Translator: Dr. Huynh Van Trung- Gastroenterology, Hepatobiliary Medicine- Centers for Disease Control & Prevention- Tam Anh Hospital in Ho Chi Minh City
1. Epidemiology of hepatitis B and C:
• Hepatitis B: according to WHO 2019 it is estimated that # 296 million people are infected with hepatitis B virus, accounting for 3.8% of the world population. Of which, Africa and Asia Pacific accounted for 67% of all hepatitis B virus infections. In 2015 the prevalence of hepatitis B among people living with HIV # 7.6%, equivalent to # 2.7 million people co-infected with hepatitis B and HIV. Most current hepatitis B cases were born before the hepatitis B vaccine became widely available, especially in children.
• Hepatitis C: WHO 2019 estimates #58 million people are infected with hepatitis C virus worldwide, representing #0.75% of the population. In people with HIV, hepatitis C co-infection accounts for #2.3 million.
2. Treatment of Hepatitis B
• Treatment of hepatitis B with tenofovir reduces the risk of complications such as cirrhosis, decompensated liver failure and HCC especially in people with advanced liver disease => reduces the risk of death and morbidity
• WHO recommends that all adults, children and adolescents with chronic hepatitis B with clinical evidence of cirrhosis or decompensated cirrhosis should be treated for B virus regardless of ALT level, status. HBeAg or HBV DNA level (detected).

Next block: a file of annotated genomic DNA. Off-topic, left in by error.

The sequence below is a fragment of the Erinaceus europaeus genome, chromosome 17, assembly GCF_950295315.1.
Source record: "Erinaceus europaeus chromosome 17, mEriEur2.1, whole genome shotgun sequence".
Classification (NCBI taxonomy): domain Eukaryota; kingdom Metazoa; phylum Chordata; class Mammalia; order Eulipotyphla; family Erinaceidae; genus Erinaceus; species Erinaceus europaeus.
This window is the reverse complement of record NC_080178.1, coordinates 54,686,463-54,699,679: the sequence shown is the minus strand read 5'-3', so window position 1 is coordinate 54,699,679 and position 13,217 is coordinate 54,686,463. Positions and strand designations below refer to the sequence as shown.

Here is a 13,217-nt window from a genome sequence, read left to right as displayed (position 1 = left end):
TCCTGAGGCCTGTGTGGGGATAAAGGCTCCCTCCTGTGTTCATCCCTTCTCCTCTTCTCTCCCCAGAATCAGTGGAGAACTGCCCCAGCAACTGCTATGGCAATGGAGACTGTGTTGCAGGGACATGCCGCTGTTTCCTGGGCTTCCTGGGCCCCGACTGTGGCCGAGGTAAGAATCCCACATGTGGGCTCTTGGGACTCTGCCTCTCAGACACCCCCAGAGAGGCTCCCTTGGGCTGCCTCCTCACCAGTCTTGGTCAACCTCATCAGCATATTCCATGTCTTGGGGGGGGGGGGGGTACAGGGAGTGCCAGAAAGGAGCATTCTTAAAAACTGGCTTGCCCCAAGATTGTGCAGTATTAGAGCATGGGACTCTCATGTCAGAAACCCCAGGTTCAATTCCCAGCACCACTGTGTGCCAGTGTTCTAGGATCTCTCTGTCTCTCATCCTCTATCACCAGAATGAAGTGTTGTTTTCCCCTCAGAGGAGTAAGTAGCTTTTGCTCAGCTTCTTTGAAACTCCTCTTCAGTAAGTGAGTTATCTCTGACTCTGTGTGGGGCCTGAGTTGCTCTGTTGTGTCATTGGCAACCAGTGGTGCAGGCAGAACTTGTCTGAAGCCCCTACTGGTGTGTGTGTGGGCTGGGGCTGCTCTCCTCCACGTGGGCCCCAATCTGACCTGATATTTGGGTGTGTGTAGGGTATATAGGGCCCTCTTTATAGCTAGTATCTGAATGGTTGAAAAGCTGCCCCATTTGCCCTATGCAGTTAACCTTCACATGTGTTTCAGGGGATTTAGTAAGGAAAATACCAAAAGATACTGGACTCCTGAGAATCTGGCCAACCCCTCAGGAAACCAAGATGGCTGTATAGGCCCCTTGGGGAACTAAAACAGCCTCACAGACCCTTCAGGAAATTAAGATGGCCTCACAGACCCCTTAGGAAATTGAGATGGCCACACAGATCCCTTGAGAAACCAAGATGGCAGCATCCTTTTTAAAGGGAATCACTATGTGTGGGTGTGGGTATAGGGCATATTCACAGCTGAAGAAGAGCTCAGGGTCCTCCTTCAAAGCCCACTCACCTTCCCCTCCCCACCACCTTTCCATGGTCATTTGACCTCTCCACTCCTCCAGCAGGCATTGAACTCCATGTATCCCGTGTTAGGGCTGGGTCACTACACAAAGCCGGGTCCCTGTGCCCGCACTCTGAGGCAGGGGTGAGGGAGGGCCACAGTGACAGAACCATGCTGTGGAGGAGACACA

• Treatment would also be recommended in adults with chronic hepatitis B without clinical evidence of cirrhosis but with persistent ALT abnormalities and high viral levels (HBV DNA >20,000 IU/ml), regardless of status. HBeAg, especially in people over 30 years of age.
• In facilities where HBV DNA levels cannot be determined => treatment will also be considered if ALT abnormalities persist (exclude other causes), regardless of HBeAg status.
• Continue to monitor patients with chronic hepatitis B, especially those for which no treatment is indicated.
3. Treatment of chronic hepatitis C:
• Treatment of chronic hepatitis C with oral direct-acting antivirals (DAAs): if patients achieve a sustained virological response after 12 weeks (SVR 12) => called “cure” => 85% reduction in mortality HCC rates, 75% and 70% reductions in liver and all-cause mortality, respectively, in cirrhotic and non-cirrhotic patients
• WHO recommends the treatment of chronic hepatitis C in all patients >=12 years of age regardless of disease stage, using all genotype-acting DAAs (sofosbuvir/daclatasvir, sofosbuvir/velpatasvir, and glecaprevir/pibrentasvir)
• Duration of treatment varies depending on the patient with or without cirrhosis, SVR 12 achieved >=90% of patients treated with DAA
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Thank you author Huynh Trung for sharing this content on the Medical Forum!